Use this URL to cite or link to this record in EThOS: http://ethos.bl.uk/OrderDetails.do?uin=uk.bl.ethos.723218
Title: Reading and writing in the digital age
Author: Darmanin, Melanie
Awarding Body: University of Sheffield
Current Institution: University of Sheffield
Date of Award: 2017
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Abstract:
As the title of this thesis hints, this research has focused on three main pillars in education; ‘reading’, ‘writing’ and ‘digital technology’. The study’s main aim was to explore how constructions of reading and writing are changing in the 21st Century. It further investigated the definitions of ‘reading’ and ‘writing’ and teachers’ and Grade 3 students’ views on the role of digital technology in reading and writing in the classroom. This research used a qualitative case study approach and data were mainly gathered from two Grade 3 classes in the same school. Classroom observations, focus group interviews and semi-structured interviews were the main research tools used. During the study, I continued working as a class teacher in one of the Grade 3 classes; in addition this same class was also participating in the ‘One Tablet per Child Pilot Project’. This pilot project’s main aim was to evaluate the use of tablets in the Maltese classroom context. Although data were collected from two different Grade 3 classes, the means of teaching and learning were quite different since the students in my class each made use of a personal tablet. This enabled me as a researcher to compare and contrast both classrooms which helped me better understand how constructions of reading and writing are changing due to technological advancements and use in Maltese classrooms. Data from this study showed that constructions of what it means to be a reader and writer in the digital age are changing. In particular this study found that definitions of these terms now include physical interaction with texts. Observations showed that when students read and write through the media of digital technology, they collaborate and interact more and they make use of skills such as skim reading, viewing, reading of images, multidirectional reading and sharing information through sound and visuals. This study also revealed that digital technology is challenging accepted definitions of what the terms ‘reading’ and ‘writing’ actually mean, given that participants often found it difficult to distinguish between the two.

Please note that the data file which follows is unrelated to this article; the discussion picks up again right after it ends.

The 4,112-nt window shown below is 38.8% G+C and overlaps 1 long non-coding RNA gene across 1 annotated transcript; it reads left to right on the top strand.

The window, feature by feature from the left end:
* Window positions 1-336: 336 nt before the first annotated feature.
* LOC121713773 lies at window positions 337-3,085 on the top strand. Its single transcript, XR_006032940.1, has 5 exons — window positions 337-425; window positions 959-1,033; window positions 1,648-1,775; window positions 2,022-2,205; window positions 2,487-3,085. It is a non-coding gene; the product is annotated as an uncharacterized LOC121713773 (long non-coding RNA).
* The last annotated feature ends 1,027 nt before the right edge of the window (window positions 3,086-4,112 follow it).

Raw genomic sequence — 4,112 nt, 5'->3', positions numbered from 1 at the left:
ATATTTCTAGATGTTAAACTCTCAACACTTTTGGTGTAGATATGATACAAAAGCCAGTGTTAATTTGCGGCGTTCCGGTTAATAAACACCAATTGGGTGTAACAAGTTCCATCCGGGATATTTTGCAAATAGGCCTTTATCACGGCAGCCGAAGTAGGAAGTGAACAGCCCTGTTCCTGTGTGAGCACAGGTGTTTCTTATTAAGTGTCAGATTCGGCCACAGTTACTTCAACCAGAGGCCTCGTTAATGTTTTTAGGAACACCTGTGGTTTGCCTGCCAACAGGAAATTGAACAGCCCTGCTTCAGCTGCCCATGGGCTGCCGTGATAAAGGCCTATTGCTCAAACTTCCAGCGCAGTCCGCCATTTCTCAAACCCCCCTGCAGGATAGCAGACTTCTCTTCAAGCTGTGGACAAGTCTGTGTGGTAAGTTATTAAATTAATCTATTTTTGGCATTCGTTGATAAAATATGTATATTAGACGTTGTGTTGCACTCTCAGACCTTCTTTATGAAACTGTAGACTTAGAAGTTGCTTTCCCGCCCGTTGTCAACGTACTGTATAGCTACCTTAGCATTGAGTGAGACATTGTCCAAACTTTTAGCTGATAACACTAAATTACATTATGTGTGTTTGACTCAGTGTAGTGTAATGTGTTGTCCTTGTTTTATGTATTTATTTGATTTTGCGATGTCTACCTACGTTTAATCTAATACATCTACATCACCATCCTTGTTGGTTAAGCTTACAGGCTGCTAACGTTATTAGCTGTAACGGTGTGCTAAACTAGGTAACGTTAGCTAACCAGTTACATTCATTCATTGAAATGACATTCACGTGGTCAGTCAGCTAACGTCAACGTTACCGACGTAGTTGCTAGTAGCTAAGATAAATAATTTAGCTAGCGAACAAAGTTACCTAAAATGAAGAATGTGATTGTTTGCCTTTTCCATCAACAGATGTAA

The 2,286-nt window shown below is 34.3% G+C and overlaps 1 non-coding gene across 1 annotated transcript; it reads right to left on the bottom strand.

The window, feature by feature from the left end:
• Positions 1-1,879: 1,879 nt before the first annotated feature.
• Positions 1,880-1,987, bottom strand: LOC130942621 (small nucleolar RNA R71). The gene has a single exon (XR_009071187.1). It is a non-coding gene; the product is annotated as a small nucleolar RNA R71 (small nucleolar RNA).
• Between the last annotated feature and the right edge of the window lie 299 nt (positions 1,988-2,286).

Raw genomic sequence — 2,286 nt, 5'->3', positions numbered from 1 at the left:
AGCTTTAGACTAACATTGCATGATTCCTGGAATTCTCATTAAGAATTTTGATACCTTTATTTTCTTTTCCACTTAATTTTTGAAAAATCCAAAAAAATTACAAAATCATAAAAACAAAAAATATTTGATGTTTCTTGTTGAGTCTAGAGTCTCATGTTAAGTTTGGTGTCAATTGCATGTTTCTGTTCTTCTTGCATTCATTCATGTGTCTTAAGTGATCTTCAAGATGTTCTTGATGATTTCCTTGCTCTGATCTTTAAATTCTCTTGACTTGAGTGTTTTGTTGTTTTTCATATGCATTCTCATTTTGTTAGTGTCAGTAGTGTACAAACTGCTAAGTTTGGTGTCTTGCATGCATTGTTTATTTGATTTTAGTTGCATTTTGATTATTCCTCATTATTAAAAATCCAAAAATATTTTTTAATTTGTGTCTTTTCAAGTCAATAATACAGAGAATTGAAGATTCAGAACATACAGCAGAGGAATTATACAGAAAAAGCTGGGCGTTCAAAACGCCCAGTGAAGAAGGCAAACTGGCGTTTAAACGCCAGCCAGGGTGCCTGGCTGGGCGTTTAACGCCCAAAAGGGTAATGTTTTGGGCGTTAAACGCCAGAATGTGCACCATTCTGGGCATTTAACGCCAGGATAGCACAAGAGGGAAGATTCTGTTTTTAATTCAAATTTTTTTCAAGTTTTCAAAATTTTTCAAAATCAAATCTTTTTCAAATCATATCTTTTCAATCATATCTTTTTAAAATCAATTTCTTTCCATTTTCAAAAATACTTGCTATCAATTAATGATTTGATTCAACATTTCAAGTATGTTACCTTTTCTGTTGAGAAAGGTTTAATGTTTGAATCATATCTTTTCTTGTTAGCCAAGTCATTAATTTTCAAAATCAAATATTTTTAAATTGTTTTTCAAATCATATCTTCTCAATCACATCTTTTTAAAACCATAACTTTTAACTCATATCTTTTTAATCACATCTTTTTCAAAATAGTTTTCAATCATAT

Supervisor: Levy, Rachael ; Nutbrown, Cathy Sponsor: Not available
Qualification Name: Thesis (Ph.D.) Qualification Level: Doctoral
EThOS ID: uk.bl.ethos.723218  DOI: Not available
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